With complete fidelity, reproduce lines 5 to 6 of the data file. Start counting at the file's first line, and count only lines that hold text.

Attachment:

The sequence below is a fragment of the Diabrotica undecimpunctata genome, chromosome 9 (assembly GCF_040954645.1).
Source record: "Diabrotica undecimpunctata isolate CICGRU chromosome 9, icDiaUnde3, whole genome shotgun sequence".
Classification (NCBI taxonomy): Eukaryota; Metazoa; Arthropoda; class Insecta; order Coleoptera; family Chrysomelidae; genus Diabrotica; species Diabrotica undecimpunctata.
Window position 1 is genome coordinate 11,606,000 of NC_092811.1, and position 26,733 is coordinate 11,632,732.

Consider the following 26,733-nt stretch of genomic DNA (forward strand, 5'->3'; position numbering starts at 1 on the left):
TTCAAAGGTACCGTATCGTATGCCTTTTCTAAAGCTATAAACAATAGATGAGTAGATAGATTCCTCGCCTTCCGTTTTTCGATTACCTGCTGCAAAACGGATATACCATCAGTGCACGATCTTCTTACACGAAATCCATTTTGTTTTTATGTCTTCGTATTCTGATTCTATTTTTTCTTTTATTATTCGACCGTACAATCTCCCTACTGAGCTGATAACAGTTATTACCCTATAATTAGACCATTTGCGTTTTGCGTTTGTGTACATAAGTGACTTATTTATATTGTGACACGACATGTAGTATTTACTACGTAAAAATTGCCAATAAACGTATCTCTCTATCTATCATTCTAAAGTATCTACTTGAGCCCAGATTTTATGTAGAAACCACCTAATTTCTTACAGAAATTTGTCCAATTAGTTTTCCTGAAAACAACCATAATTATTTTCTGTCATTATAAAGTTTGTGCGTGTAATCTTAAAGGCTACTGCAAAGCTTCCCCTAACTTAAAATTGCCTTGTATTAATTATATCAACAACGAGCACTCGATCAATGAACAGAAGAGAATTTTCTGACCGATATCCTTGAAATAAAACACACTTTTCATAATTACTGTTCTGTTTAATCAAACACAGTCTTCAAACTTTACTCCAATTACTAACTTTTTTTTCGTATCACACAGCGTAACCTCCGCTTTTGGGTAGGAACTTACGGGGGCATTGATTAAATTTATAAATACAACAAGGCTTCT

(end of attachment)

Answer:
Consider the following 26,733-nt stretch of genomic DNA (forward strand, 5'->3'; position numbering starts at 1 on the left):
TTCAAAGGTACCGTATCGTATGCCTTTTCTAAAGCTATAAACAATAGATGAGTAGATAGATTCCTCGCCTTCCGTTTTTCGATTACCTGCTGCAAAACGGATATACCATCAGTGCACGATCTTCTTACACGAAATCCATTTTGTTTTTATGTCTTCGTATTCTGATTCTATTTTTTCTTTTATTATTCGACCGTACAATCTCCCTACTGAGCTGATAACAGTTATTACCCTATAATTAGACCATTTGCGTTTTGCGTTTGTGTACATAAGTGACTTATTTATATTGTGACACGACATGTAGTATTTACTACGTAAAAATTGCCAATAAACGTATCTCTCTATCTATCATTCTAAAGTATCTACTTGAGCCCAGATTTTATGTAGAAACCACCTAATTTCTTACAGAAATTTGTCCAATTAGTTTTCCTGAAAACAACCATAATTATTTTCTGTCATTATAAAGTTTGTGCGTGTAATCTTAAAGGCTACTGCAAAGCTTCCCCTAACTTAAAATTGCCTTGTATTAATTATATCAACAACGAGCACTCGATCAATGAACAGAAGAGAATTTTCTGACCGATATCCTTGAAATAAAACACACTTTTCATAATTACTGTTCTGTTTAATCAAACACAGTCTTCAAACTTTACTCCAATTACTAACTTTTTTTTCGTATCACACAGCGTAACCTCCGCTTTTGGGTAGGAACTTACGGGGGCATTGATTAAATTTATAAATACAACAAGGCTTCT